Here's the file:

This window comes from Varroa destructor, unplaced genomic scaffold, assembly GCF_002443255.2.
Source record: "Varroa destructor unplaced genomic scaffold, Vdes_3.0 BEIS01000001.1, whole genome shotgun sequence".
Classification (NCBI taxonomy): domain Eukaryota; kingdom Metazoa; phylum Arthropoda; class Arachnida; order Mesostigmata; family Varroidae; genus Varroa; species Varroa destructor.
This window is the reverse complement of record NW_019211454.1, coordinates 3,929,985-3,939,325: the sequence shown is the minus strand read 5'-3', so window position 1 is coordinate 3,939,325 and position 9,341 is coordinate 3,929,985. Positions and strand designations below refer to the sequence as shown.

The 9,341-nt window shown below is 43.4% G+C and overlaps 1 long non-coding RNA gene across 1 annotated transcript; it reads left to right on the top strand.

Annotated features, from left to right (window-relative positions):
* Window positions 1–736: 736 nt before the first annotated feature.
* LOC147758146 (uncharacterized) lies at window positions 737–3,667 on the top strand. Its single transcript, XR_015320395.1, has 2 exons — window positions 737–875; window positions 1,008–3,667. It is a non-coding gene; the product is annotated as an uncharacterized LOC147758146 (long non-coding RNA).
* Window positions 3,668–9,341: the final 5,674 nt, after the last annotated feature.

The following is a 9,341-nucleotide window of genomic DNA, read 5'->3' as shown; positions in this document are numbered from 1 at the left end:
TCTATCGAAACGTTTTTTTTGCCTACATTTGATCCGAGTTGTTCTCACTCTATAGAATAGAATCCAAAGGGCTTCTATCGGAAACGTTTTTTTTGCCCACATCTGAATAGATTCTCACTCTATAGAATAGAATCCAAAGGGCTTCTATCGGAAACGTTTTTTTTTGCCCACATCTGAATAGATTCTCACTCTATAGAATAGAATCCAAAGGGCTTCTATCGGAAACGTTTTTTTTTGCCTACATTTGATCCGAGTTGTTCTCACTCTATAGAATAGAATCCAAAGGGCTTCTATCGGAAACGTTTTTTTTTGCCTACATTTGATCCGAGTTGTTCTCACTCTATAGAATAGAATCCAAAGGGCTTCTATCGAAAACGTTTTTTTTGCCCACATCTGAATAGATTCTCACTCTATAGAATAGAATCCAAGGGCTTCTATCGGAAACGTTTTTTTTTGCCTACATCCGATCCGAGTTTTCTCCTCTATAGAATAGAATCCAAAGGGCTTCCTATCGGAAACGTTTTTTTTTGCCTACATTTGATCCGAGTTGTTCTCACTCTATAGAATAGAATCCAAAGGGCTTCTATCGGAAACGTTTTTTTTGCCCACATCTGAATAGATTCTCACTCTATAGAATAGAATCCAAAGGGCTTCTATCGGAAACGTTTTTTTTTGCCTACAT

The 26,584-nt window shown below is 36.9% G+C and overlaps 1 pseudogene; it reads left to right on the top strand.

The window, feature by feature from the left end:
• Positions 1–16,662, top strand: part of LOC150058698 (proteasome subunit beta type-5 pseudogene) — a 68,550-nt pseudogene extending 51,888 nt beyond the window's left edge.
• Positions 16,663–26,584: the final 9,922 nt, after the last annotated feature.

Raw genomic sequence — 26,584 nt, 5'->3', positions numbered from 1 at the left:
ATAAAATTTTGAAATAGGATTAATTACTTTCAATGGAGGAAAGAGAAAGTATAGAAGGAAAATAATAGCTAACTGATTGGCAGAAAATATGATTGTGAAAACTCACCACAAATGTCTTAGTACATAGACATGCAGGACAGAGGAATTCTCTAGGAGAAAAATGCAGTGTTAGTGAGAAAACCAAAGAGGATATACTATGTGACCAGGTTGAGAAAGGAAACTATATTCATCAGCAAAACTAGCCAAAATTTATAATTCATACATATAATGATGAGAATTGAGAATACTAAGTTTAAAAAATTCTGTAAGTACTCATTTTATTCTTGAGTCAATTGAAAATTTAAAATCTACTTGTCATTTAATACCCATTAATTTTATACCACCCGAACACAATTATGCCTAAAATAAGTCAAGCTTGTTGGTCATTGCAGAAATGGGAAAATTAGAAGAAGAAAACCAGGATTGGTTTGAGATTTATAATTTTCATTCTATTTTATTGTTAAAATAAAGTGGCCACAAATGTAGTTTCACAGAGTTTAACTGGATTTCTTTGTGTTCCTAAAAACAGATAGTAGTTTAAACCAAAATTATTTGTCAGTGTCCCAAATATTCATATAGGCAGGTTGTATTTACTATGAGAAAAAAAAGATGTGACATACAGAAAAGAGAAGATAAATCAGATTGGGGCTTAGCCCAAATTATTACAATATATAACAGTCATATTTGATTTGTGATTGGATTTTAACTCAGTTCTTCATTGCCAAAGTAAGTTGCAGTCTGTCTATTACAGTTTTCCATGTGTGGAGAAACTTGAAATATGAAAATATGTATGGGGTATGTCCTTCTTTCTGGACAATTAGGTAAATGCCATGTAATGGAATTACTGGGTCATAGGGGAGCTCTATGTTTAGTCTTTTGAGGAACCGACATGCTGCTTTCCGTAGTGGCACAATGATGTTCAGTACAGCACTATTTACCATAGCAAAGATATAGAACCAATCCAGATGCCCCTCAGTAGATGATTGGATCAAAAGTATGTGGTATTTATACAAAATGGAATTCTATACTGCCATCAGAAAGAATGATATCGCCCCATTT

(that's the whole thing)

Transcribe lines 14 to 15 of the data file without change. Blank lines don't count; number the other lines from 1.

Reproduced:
• Positions 1–16,662, top strand: part of LOC150058698 (proteasome subunit beta type-5 pseudogene) — a 68,550-nt pseudogene extending 51,888 nt beyond the window's left edge.
• Positions 16,663–26,584: the final 9,922 nt, after the last annotated feature.